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Communicational Bias In Monetary Policy: Can Words Forecast Deeds?

  • Pablo Pincheira
  • Mauricio Calani

Communication with the public is an ever-growing practice among central banks and complements their decisions of interest rate setting. In this paper we examine one feature of the communicational practice of the Central Bank of Chile (CBC) which summarizes the assessment of the Board about the most likely future of the monetary policy interest rate. We show that this assessment, known as communicational bias or simply c-bias, contains valuable information regarding the future stance of monetary policy. We do this by comparing, against several benchmarks, the c-bias’s ability to correctly forecast the direction of monetary policy rates. Our results indicate that the CBC has (in our sample period) matched words and deeds. The c-bias is a more accurate predictor of the future direction of monetary policy rates than a random walk and a uniformly-distributed random variable. It also improves the predictive ability of a discrete Taylor-Rule-type model that uses persistence, output gap and inflation-deviation-from-target as arguments. We also show that the c-bias can provide information to improve monetary policy rate forecasts based on the forward rate curve.

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Paper provided by Central Bank of Chile in its series Working Papers Central Bank of Chile with number 526.

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Date of creation: Oct 2009
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Handle: RePEc:chb:bcchwp:526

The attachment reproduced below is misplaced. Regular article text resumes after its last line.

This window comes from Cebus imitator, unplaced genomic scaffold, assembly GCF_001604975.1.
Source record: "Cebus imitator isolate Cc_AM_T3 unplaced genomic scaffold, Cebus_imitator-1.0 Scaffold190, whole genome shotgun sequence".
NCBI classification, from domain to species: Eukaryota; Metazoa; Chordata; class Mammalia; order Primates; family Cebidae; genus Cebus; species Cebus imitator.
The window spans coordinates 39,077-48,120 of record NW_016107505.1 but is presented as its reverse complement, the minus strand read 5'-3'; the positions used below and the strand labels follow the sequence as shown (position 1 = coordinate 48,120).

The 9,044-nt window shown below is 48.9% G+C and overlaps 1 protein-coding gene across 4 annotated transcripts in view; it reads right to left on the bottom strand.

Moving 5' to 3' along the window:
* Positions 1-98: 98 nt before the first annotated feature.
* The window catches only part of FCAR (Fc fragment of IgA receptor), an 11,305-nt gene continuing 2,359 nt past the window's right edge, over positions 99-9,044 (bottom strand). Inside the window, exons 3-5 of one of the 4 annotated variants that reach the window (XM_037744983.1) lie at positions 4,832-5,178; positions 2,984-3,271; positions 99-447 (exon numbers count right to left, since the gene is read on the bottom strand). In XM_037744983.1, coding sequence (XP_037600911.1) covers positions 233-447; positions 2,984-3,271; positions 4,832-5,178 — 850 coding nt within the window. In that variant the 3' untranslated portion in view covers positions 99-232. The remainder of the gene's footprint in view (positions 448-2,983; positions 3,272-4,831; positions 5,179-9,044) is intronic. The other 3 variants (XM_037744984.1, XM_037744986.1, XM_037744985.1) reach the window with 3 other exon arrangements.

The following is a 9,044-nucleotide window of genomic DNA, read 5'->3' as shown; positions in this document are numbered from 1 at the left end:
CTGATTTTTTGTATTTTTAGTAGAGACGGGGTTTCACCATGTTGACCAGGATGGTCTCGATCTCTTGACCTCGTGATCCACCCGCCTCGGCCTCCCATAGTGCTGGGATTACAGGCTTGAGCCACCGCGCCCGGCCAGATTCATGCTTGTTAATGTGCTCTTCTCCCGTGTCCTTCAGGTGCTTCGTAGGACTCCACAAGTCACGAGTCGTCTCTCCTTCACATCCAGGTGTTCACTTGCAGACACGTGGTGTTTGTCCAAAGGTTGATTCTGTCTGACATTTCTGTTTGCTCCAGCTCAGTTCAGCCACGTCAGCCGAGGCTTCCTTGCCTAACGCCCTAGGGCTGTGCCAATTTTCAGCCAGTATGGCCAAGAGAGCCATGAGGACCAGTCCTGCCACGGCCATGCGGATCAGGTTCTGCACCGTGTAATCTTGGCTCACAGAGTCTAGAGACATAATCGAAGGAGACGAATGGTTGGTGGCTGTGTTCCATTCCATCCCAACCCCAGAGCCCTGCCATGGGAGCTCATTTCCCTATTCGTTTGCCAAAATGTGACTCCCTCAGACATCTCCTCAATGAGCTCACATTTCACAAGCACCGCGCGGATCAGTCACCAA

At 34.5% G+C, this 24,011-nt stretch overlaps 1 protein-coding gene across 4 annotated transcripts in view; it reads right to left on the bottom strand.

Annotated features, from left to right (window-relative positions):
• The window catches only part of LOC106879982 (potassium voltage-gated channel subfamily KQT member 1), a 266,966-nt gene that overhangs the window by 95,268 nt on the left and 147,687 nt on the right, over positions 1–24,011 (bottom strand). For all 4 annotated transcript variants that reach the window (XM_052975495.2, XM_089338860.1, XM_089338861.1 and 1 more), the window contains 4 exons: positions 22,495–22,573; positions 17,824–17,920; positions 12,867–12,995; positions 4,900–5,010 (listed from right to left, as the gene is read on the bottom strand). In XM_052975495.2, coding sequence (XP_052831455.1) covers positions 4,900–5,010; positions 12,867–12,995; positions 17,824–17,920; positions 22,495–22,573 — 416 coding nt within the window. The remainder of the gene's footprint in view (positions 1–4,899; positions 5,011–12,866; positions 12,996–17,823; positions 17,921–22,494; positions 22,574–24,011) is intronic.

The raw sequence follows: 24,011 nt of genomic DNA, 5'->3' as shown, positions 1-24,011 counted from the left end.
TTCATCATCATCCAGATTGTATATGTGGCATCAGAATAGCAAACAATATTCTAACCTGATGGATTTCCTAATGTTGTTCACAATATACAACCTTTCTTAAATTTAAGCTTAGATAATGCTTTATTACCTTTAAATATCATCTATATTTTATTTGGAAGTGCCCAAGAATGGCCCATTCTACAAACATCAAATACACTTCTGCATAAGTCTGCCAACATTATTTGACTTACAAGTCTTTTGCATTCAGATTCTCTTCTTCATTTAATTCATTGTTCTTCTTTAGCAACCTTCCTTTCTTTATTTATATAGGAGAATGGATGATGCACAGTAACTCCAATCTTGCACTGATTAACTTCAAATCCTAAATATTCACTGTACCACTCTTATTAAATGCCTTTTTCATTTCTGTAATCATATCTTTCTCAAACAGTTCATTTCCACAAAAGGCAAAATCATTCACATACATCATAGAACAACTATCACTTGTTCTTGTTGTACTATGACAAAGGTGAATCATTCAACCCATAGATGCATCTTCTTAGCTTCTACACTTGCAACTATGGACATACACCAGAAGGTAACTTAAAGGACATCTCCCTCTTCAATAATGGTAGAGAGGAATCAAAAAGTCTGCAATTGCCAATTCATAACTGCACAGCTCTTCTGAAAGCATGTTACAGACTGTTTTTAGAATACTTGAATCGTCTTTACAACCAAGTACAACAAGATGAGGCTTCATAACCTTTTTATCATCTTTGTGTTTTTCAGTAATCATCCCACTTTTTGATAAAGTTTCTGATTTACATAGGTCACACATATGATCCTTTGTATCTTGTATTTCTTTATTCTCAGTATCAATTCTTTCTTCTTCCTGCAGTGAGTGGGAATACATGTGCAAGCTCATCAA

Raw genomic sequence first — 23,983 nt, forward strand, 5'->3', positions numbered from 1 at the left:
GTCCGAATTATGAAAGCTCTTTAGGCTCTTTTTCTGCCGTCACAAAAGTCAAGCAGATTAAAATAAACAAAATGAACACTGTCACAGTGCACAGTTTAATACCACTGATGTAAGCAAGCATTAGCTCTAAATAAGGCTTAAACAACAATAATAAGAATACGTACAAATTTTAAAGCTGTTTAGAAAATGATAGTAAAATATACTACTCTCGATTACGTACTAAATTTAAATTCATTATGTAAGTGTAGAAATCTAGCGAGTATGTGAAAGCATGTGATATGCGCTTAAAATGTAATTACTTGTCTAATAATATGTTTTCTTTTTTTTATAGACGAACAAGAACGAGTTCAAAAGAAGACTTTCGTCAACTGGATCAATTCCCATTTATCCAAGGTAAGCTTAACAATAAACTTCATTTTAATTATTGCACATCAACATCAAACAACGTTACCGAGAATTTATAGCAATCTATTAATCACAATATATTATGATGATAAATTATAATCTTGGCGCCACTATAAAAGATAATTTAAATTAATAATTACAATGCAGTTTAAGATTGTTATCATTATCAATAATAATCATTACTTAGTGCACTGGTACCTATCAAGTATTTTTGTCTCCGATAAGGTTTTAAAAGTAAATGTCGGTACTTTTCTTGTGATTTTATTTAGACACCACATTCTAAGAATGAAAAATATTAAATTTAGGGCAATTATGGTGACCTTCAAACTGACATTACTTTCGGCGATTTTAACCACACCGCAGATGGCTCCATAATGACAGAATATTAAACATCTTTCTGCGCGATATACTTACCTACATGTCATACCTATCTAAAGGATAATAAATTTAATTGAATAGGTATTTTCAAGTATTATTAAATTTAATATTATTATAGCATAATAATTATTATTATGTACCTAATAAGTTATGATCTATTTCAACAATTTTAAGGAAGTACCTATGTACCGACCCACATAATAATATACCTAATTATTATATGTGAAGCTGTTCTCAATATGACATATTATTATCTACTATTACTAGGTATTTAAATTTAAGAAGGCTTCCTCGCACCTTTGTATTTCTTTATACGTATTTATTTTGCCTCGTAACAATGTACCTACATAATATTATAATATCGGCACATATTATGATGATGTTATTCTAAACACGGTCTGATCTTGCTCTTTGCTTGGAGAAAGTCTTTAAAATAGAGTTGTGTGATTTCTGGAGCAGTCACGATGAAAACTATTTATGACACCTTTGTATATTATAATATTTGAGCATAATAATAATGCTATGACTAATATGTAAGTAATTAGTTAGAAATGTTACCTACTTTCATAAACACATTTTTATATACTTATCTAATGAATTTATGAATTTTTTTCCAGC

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  1. Diebold, Francis X & Mariano, Roberto S, 1995. "Comparing Predictive Accuracy," Journal of Business & Economic Statistics, American Statistical Association, vol. 13(3), pages 253-63, July.
  2. John P. Judd & Glenn D. Rudebusch, 1998. "Taylor's rule and the Fed, 1970-1997," Economic Review, Federal Reserve Bank of San Francisco, pages 3-16.
  3. Athanasios Orphanides & John C. Williams, 2002. "Imperfect knowledge, inflation expectations, and monetary policy," Finance and Economics Discussion Series 2002-27, Board of Governors of the Federal Reserve System (U.S.).
  4. Refet Gurkaynak & Brian Sack & Eric Swanson, 2005. "Do Actions Speak Louder than Words? The Response of Asset Prices to Monetary Policy Actions and Statements," Macroeconomics 0504013, EconWPA.
  5. Frederic S. Miskin & Klaus Schmidt-Hebbel, 2007. "Does Inflation Targeting Make a Difference?," Central Banking, Analysis, and Economic Policies Book Series, in: Frederic S. Miskin & Klaus Schmidt-Hebbel & Norman Loayza (Series Editor) & Klaus Schmidt-Hebbel (Se (ed.), Monetary Policy under Inflation Targeting, edition 1, volume 11, chapter 9, pages 291-372 Central Bank of Chile.
  6. Anatoliy Belaygorod & Michael J. Dueker, 2005. "Discrete monetary policy changes and changing inflation targets in estimated dynamic stochastic general equilibrium models," Review, Federal Reserve Bank of St. Louis, issue Nov, pages 719-34.
  7. R. Fuentes S. & A. Jara R. & K. Schmidt-Hebbel D. & M. Tapia G., 2003. "Monetary Policy Nominalization in Chile: an Evaluation," Journal Economía Chilena (The Chilean Economy), Central Bank of Chile, vol. 6(2), pages 5-35, August.
  8. Stephen G. Cecchetti & Alfonso Flores-Lagunes & Stefan Krause, 2004. "Has Monetary Policy Become More Efficient? A Cross Country Analysis," NBER Working Papers 10973, National Bureau of Economic Research, Inc.
  9. Alan S. Blinder & Michael Ehrmann & Marcel Fratzscher & Jakob De Haan & David-Jan Jansen, 2008. "Central Bank Communication and Monetary Policy: A Survey of Theory and Evidence," Working Papers 1038, Princeton University, Department of Economics, Center for Economic Policy Studies..
  10. Rosa, Carlo & Verga, Giovanni, 2007. "On the consistency and effectiveness of central bank communication: Evidence from the ECB," European Journal of Political Economy, Elsevier, vol. 23(1), pages 146-175, March.
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